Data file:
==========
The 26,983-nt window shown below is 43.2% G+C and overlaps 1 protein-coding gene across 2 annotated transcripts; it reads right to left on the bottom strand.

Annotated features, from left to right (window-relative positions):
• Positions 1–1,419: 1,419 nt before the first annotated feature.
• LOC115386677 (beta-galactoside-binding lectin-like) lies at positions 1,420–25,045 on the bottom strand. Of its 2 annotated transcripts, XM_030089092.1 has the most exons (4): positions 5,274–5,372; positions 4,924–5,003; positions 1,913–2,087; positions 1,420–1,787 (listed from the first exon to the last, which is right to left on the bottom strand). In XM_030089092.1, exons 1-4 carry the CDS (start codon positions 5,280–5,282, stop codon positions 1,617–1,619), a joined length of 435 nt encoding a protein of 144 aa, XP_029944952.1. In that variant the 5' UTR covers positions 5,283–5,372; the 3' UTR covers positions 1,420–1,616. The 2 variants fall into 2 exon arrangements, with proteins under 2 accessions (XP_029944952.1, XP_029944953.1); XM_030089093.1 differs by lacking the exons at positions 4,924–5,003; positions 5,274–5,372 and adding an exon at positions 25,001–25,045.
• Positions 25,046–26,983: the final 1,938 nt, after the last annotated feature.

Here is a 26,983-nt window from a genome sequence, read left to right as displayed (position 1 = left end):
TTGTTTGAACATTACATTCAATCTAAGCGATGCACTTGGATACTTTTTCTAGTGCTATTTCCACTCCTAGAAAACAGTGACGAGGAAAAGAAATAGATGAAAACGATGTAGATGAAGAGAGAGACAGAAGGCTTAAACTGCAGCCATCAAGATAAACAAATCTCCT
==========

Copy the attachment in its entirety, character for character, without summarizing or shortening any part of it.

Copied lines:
The 26,983-nt window shown below is 43.2% G+C and overlaps 1 protein-coding gene across 2 annotated transcripts; it reads right to left on the bottom strand.

Annotated features, from left to right (window-relative positions):
• Positions 1–1,419: 1,419 nt before the first annotated feature.
• LOC115386677 (beta-galactoside-binding lectin-like) lies at positions 1,420–25,045 on the bottom strand. Of its 2 annotated transcripts, XM_030089092.1 has the most exons (4): positions 5,274–5,372; positions 4,924–5,003; positions 1,913–2,087; positions 1,420–1,787 (listed from the first exon to the last, which is right to left on the bottom strand). In XM_030089092.1, exons 1-4 carry the CDS (start codon positions 5,280–5,282, stop codon positions 1,617–1,619), a joined length of 435 nt encoding a protein of 144 aa, XP_029944952.1. In that variant the 5' UTR covers positions 5,283–5,372; the 3' UTR covers positions 1,420–1,616. The 2 variants fall into 2 exon arrangements, with proteins under 2 accessions (XP_029944952.1, XP_029944953.1); XM_030089093.1 differs by lacking the exons at positions 4,924–5,003; positions 5,274–5,372 and adding an exon at positions 25,001–25,045.
• Positions 25,046–26,983: the final 1,938 nt, after the last annotated feature.

Here is a 26,983-nt window from a genome sequence, read left to right as displayed (position 1 = left end):
TTGTTTGAACATTACATTCAATCTAAGCGATGCACTTGGATACTTTTTCTAGTGCTATTTCCACTCCTAGAAAACAGTGACGAGGAAAAGAAATAGATGAAAACGATGTAGATGAAGAGAGAGACAGAAGGCTTAAACTGCAGCCATCAAGATAAACAAATCTCCT